ESG mandates for UCITS, AIFs, and MiFID Investment Firms

Amendments to the MFSA’s Investment Services Rulebook

21 June 2022

On 2 August 2021, several European Commission (the ‘Commission’) Delegated Acts (non-legislative acts adopted by the Commission to amend or supplement EU legislation) were published in the Official Journal of the European Union amending the current Alternative Investment Fund Managers Regulation (Commission Delegated Regulation) (the ‘AIFMR’), the Undertakings for the Collective Investment in Transferable Securities Directive (the ‘UCITS Directive’), and the Markets in Financial Instruments Directive II (‘MiFID’).

The amending measures form part of a broader regulatory package adopted by the Commission in late April 2021 as part of the EU’s Sustainable Finance Agenda aimed at developing a cohesive and comprehensive EU framework which prioritises environmental, social and governance (‘ESG’) considerations in its financial system and aligning such system with the objectives of the EU Green Deal. To this end, the Delegated Acts, operating in tandem with the Taxonomy Regulation and the Sustainable Finance Disclosure Regulation (‘SFDR’), place a new obligation on asset managers and investment advisers to capture information about their clients’ sustainability preferences and to comply with these when managing client portfolios.


The Delegated Acts are set to become applicable in the early days of August 2022. By the end of July 2022, EU Member States are required to have affected all the necessary amendments in their domestic frameworks to comply with the precepts of the Delegated Acts. To this effect, the Malta Financial Services Authority (the ‘MFSA’) has enacted several changes to its respective Investment Services Rulebooks to transpose the UCITS and MiFID Directives and to implement the AIFMR. The revised Rulebooks have entered into force as of 24 May 2022.

Who is in scope?

The enacted amendments bring within scope:

i. EU/EEA Alternative Investment Fund Managers (‘AIFMs’) and self-managed Alternative Investment Funds (‘AIFs’) (excluding ‘sub - threshold’ / ‘De minimis’ AIFMs);

ii. EU/EEA UCITS management companies (‘ManCos’) and self-managed UCITS;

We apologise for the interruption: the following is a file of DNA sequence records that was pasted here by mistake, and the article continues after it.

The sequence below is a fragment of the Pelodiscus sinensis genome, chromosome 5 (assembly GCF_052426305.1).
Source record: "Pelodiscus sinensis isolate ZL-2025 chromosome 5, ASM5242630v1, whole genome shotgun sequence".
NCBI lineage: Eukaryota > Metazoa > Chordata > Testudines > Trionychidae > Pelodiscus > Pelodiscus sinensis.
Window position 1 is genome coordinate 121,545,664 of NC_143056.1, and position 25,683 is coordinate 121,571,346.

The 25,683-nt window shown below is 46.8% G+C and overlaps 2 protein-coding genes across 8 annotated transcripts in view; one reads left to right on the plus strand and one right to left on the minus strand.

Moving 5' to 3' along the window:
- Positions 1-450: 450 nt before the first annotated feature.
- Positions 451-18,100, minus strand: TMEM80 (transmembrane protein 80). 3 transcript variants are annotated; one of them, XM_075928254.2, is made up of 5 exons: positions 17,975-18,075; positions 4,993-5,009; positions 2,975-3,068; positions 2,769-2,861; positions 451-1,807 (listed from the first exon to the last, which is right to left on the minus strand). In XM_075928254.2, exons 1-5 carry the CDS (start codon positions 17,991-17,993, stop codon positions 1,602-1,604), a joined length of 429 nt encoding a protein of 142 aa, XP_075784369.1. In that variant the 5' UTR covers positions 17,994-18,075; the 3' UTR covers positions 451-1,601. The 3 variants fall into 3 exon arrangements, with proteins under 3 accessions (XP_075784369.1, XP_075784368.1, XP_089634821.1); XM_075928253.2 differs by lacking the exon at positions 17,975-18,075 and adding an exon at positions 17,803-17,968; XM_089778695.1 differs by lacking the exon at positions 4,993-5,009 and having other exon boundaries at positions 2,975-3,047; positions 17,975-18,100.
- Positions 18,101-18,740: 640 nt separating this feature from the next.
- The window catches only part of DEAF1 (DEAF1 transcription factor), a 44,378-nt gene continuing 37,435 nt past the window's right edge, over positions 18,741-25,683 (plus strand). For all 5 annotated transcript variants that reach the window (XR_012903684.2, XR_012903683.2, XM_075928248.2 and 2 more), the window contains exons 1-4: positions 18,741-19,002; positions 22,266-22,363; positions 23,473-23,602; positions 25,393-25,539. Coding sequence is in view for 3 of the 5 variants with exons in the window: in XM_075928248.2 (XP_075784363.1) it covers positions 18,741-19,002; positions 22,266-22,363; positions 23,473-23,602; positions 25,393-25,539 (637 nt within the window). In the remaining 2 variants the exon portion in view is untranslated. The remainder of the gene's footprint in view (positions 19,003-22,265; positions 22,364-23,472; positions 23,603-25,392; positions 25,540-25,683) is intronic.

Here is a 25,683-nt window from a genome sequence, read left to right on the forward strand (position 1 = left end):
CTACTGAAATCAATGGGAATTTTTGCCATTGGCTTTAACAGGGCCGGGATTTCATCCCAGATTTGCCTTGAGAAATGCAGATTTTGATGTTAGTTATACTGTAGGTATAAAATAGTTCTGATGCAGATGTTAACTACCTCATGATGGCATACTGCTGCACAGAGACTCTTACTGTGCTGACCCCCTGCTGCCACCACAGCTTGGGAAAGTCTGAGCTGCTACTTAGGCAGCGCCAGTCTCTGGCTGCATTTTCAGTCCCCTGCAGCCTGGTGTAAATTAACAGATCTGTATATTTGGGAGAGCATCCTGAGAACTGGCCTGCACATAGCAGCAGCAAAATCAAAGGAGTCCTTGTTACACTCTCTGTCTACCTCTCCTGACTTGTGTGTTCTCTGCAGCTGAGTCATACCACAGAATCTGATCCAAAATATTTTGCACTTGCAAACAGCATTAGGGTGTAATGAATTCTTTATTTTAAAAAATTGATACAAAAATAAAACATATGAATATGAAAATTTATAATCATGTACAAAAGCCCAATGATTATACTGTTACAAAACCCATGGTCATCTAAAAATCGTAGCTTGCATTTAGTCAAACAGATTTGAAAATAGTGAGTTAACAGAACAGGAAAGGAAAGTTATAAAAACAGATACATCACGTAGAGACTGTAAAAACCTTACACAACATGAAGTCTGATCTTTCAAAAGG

iii. EU/EEA MiFID investment firms providing financial advice or portfolio management.


What are the new requirements?


Organisational requirements

UCITS ManCos and AIFMs (including self-managed undertakings) are required to take into consideration ‘sustainability risks’ as part of their existing obligations in relation to their organisational structure/policies and decision-making procedures, and to retain the necessary resources and expertise to achieve the effective integration of sustainability risks. They are also required to ensure that the integration of sustainability risks in the performance of their existing business activities falls within the responsibility of senior management through adequate reporting channels.

In particular, UCITS ManCos and self-managed UCITS are required to ensure, on an ongoing basis, the effective integration of sustainability risks into the overall management of the UCITS and taking into account the nature, scale and complexity of the UCITS’ business - an obligation which is currently not envisaged for AIFMs and self-managed AIFs.

Operating requirements

When identifying and assessing the areas/types of conflicts of interest that may impair the interests of the undertaking, AIFMs and UCITS ManCos (including self-managed entities) are required to include in their ‘Conflicts of Interest Procedures’, considerations of any conflicts that may arise as a result of the integration of sustainability risks into their processes, systems and controls. Greenwashing, mis-selling and misrepresentation of investment strategies are all referred to as potential sources of conflicts in the recitals of the Delegated Acts.

In addition, the amending measures compel asset managers and self-managed undertakings to account for sustainability risks and, where applicable, the principal adverse impacts of investment decisions on sustainability factors, as part of their due diligence in the selection and ongoing monitoring of investments. The modus operandi in terms of fulfilling such requirement should be disclosed under the SFDR.

MiFID investment firms

Organisational requirements

By virtue of the amendments effected to MiFID, and in terms of the relevant MFSA Investment Services Rulebooks, investments firms are now required to take into consideration sustainability risks when complying with MiFID’s organisational prerequisites by ensuring that appropriate organisational arrangements are in place, while internal controls, systems and processes are effectively adjusted to capture sustainability factors/risks.

Furthermore, sustainability risks are to be regarded when establishing, implementing and maintaining risk management policies as well as when detecting the types of conflict that emerge in the provision of investment and ancillary services and whose occurrence may prove harmful to the interests of a client.

Operating requirements

In line with the general MiFID precepts, investment firms are required to undertake a suitability assessment when providing financial advice or deciding on a client’s portfolio. The Delegated Act places an enhanced obligation on investment firms to account for their clients’ sustainability preferences in the course of their assessment as well as detailing the reasoning underlying the recommendations being given along with the manner in which those recommendations are aligned with clients’ investment objectives (including sustainability preferences), risk profile and loss bearing capacity.

Deloitte Malta will be closely monitoring developments in the furtherance of the EU’s Sustainable Finance Agenda.

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